Mr Motivator

For any fledgling business it’s a pivotal moment. 8/30 one Monday morning and someone nervously opens the office door. Your first member of staff reporting for work. Day one. And it will never be the same again…

And as that great business thinker, Spiderman, would have said, ‘With your first member of staff comes great responsibility.’ He or she is going to need paying – at the same time every month, not when the cash flow can stand it: they’re going to need training and – if they’re going to help you move to the next level – from time to time they’re going to need motivating…

I’ve written about motivation before: but it’s one of those subjects that’s worth re-visiting. So for this week, here are my five favourite ways that owners of SMEs can motivate – and get the best out of – their team.


As I’ve written many times on this blog, you’re the leader and your job is to lead. Winning new clients, dealing with suppliers, sorting out the finance – they’re all crucial parts of running your business: but first and foremost you’re the boss, the CEO, the guv’nor. First and foremost your job is to say, “There’s the promised land; that’s where we’re going. Follow me.” If you don’t do that, then you simply can’t expect your team to be motivated. Their simple question, ‘Are we going anywhere?’ will be very quickly followed by a simple answer: ‘Yes. The door. Where’s my CV?’


There are some interesting stats from the USA. Gallup conducted a year long survey of American workers – and found that 70% don’t believe they’re engaged at work. Chief reason for this? Lack of feedback from their boss. A global survey by Towers Watson found that a majority of people planning to change jobs cited infrequent and ineffective communication as one of the main reasons for their dissatisfaction. So feedback’s essential – and that can include criticism, as long as it is positive, constructive and – see the point above – it is clearly part of the company’s overall direction.

Lead by Example

‘I’d never ask my men to do something I wouldn’t do myself’ may be one of the oldest clichés in the book but it remains true – especially in business. If you’re not committed, you can’t expect your team to be committed. The same goes for punctuality, looking after the clients and taking the trouble to get it right. If you don’t, they won’t.

Trust Them

Many members of TAB York will tell you that delegation was one of the hardest skills they had to learn. Yes, it is your business – and yes, you probably can do everything. But if you’re going to build a successful team and a successful business you’re going to need to trust your team and empower them. Nothing motivates people more than knowing that their boss trusts them and will back their judgement.

Appreciate their work/life balance

Remember why you started the business? You wanted to be in control of your time: you didn’t want to miss the Nativity Play because some distant head office had decreed that you should go to a waste-of-time conference in an anonymous hotel off an anonymous motorway. Your team are no different – and as flexible working becomes more and more the norm they’re going to expect to be at those not-to-be-repeated family events. Without doubt the most successful teams I see when I visit the TAB York members are the ones where the boss really understands that everyone’s work/life balance is crucial.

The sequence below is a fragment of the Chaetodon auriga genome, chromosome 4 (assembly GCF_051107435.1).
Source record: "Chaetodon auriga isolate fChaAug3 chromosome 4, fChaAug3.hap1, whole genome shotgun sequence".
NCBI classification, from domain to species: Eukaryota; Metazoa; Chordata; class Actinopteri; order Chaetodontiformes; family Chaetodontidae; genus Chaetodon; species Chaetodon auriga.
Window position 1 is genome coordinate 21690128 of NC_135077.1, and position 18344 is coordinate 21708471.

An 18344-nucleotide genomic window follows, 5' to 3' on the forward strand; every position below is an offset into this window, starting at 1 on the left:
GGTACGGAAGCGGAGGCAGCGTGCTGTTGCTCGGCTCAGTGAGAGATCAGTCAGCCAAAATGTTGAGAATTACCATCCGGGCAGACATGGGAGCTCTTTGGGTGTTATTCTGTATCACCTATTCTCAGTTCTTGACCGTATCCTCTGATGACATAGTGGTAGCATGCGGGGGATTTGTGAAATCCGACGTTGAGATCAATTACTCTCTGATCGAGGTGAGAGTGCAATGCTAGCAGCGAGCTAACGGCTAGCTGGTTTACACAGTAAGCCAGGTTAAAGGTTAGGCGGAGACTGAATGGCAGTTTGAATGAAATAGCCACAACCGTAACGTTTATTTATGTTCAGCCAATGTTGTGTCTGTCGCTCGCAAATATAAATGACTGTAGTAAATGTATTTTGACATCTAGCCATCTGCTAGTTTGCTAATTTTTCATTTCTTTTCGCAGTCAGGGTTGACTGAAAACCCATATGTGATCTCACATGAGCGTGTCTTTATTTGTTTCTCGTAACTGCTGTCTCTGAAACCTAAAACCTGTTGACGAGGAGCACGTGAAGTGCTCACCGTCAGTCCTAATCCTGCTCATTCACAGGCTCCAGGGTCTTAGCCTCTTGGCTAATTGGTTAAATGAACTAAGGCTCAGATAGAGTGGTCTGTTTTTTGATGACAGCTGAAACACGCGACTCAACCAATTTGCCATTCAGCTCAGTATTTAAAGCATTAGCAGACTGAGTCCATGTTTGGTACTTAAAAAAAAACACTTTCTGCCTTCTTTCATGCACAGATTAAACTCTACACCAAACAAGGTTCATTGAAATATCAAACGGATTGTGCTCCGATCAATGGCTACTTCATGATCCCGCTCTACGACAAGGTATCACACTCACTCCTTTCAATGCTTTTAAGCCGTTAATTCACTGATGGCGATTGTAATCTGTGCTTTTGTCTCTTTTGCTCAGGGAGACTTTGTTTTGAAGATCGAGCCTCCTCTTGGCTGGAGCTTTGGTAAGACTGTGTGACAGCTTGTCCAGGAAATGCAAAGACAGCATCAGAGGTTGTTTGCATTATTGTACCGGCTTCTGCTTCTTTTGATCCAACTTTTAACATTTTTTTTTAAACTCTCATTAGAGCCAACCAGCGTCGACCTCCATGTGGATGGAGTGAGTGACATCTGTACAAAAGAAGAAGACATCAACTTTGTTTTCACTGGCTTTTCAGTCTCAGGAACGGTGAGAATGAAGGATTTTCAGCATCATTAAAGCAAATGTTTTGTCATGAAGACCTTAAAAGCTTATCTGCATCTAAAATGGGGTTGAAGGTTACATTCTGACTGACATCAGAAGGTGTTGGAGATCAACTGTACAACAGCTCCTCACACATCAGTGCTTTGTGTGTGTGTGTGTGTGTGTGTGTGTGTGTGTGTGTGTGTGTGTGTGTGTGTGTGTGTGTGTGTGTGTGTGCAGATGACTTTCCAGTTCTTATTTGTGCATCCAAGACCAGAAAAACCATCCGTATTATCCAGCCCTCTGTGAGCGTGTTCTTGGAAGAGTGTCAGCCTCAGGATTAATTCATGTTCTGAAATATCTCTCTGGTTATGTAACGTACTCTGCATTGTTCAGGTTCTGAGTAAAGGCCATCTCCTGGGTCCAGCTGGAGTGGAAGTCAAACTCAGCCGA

Five simple ways to make sure you motivate your team. I could easily have taken the list up to a dozen, but these five are the ones that I’ve seen work consistently for SME’s. If there’s a crucial one that you think I’ve missed, let me know. In the meantime, have a brilliant weekend.



  1. Jo Clarkson · January 22, 2015

    5 great ones – and it would be interesting to know if readers believe that great leaders are born or can be ‘trained’ – and is business any different to sport or the military or politics? For what it’s worth I think you can ‘train’ a good leader to be a really good leader – and that’s true across the spectrum But somehow if someone hasn’t ‘got it’ it’s really difficult to ‘ give them it’ if you get drift! Others disagree?

    • edreidyork · January 22, 2015

      Hi Jo – I agree (no surprise for either of us there…!) The best leaders I’ve worked with would definitely have had “it”, and they’ve then worked hard to get better. Thanks for your response – look forward to seeing others’ thoughts!

  2. Michelle Mook · January 23, 2015

    I think you’ve captured it beautifully Ed! Interestingly some research by CIPD showed 62% of people who leave their organisation, do this because of their manager! So, I would completely agree that inspiring and engaging your team is crucial (but then I would, of course ;).
    I believe that if managers are developed, coached, trained (whatever will most support their need) but most importantly, encouraged to find their own way of being authentic and inspiring 🙂

    • Michelle Mook · January 23, 2015

      Sorry, hit done too soon!
      To finish that of ….
      managers can be great leaders and motivate and engage their teams to go on and become hugely successful.

  3. edreidyork · January 23, 2015

    Hi Michelle – I thought you might just have a view on this – thank you!! I really like your final phrase – encouraging leaders/managers to “find their own authentic way” is bang on.

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